At the recent Military Odyssey Living History Show some camouflage buffs asked for more articles on modern camo, so here is Dutch M81 Woodland, writes Bob Morrison.
The Marine featured here is a combat engineer serving with the Dutch Korps Mariniers, or Marine Corps, in 2014 and much of this article was first published shortly afterwards in the old COMBAT & SURVIVAL Magazine; no longer available, unless you are fortunate in finding a second-hand copy.
From the mid-eighties onwards those Royal Netherlands Marine Corps (RNLMC) personnel serving with the battalion which formed the core of the Dutch element of NATO’s UK/NL Landing Force wore combat uniforms in a slight colour variation of British DPM (Disruptive Pattern Material) temperate or woodland camouflage fabric. The other Dutch Marine battalion wore uniforms in the US M81 Woodland pattern, but as part of the gradual restructuring of the Korps Mariniers following the early 1990s break-up of the Soviet Union the DPM camo was phased out and M81 Woodland camo was worn across the Corps for most exercises and deployments.
This Dutch Marine is an Assault Engineer from 14 Close Support Squadron of of 1 Marine Combat Group, photographed on the beachhead at Luce Bay near Stranraer during the initial amphibious landing phase of Exercise JOINT WARRIOR 14-1. His single low visibility chevron shoulder tabs signified that he was a Marine 1st Class (Royal Marine equivalent would be Lance Corporal) and he wore the KORPS MARINIERS black on light khaki shoulder title at the top of the left sleeve of his BDU-style (i.e. US Battle Dress Utility) combat shirt.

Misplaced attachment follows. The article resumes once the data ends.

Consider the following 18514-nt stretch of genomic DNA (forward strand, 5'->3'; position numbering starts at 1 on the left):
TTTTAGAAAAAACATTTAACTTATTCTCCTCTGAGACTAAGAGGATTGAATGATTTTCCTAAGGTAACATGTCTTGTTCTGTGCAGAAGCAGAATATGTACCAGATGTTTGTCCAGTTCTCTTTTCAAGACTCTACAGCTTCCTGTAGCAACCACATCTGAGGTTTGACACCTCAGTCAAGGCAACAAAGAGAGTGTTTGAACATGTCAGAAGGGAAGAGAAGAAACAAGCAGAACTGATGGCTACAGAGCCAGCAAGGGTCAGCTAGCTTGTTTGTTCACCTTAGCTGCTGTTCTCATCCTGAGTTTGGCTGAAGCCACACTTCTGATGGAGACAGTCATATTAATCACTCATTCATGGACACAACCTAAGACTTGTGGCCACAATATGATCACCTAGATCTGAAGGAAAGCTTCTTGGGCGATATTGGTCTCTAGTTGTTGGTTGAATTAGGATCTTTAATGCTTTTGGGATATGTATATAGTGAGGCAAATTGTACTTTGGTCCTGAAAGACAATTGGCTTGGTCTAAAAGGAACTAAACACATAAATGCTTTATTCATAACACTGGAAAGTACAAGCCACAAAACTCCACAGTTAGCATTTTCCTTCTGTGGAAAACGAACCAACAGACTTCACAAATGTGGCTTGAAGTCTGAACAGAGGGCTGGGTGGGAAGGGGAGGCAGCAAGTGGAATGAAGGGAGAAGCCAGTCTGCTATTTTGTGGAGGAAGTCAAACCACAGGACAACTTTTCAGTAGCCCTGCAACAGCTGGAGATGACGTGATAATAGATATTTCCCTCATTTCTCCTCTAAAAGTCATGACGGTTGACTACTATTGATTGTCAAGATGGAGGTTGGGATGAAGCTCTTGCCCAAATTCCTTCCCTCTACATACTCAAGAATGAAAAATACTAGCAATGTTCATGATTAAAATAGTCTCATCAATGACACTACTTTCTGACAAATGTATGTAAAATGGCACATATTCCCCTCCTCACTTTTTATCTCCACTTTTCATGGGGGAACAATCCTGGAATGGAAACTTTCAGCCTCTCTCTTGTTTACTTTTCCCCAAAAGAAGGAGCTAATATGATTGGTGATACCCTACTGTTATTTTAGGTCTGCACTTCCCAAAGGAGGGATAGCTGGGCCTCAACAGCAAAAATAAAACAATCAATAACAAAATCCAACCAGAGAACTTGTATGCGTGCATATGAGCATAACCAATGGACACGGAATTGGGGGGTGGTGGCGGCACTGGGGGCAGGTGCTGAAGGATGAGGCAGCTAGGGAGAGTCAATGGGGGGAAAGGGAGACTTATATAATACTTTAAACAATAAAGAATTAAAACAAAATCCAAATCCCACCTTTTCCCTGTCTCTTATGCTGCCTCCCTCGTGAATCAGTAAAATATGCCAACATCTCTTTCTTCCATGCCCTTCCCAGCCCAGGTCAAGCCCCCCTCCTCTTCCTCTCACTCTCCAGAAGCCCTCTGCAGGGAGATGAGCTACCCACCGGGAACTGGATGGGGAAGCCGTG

The Woodland camouflage pattern worn here is identical to the US M81 four-colour design of reddish brown, subdued grass green and black on a light tan background which was used by the US Army, USMC and US Air Force for non-desert theatres from the 1980s through to the introduction of the unsuccessful Universal Camouflage Pattern (UCP) in 2004. This M81 pattern was a derivative of the post-WWII era ERDL (Engineer Research and Development Laboratory) scheme which went through a couple of evolutions, with one of these being used by US Marines in Vietnam.
Like pre-UCP American combats, the Dutch shirt (blouse) and trousers (pants) were manufactured from a durable polycotton ripstop fabric and normally a matching helmet cover would be worn – see the top cover gunner in the group photo. The chest rig this Marine was wearing was in the coyote brown shade but others on the same exercise wore olive green or woodland pattern; again, see the group photo where the two on the right wear chest rigs and the two on the right wear COP vests. The boots worn by the featured Marine were black Meindls but I also spotted several of his colleagues wearing similar brown boots stamped Meindl MFSystem. Protective eyewear was the Sawfly model by Revision, with the yellow lenses which increase contrast in overcast light or misty conditions; on this exercise the West of Scotland was so misty that helicopter operations had to be suspended for a couple of days.
Unlike the Marines, at present the Dutch Army still mostly wears DPM but a number of prototype digital patterns have been fielded to a limited extent and there are plans to start introducing one of these patterns, with a similar colour palette to MultiCam/MTP, from 2020. The KCT (Korps Commando Troepen) Army Special Forces have operationally deployed in MultiCam uniforms to Afghanistan and The Sahel, and an Army SOF Support Unit from 12 Infanterie Bataljon was wearing MultiCam on the recent binational Exercise GREEN GRIFFIN 19 in Germany, so it is is a fair bet that M81 Woodland will also soon be phased out by the Royal Netherlands Marine Corps.
[Images © Bob Morrison]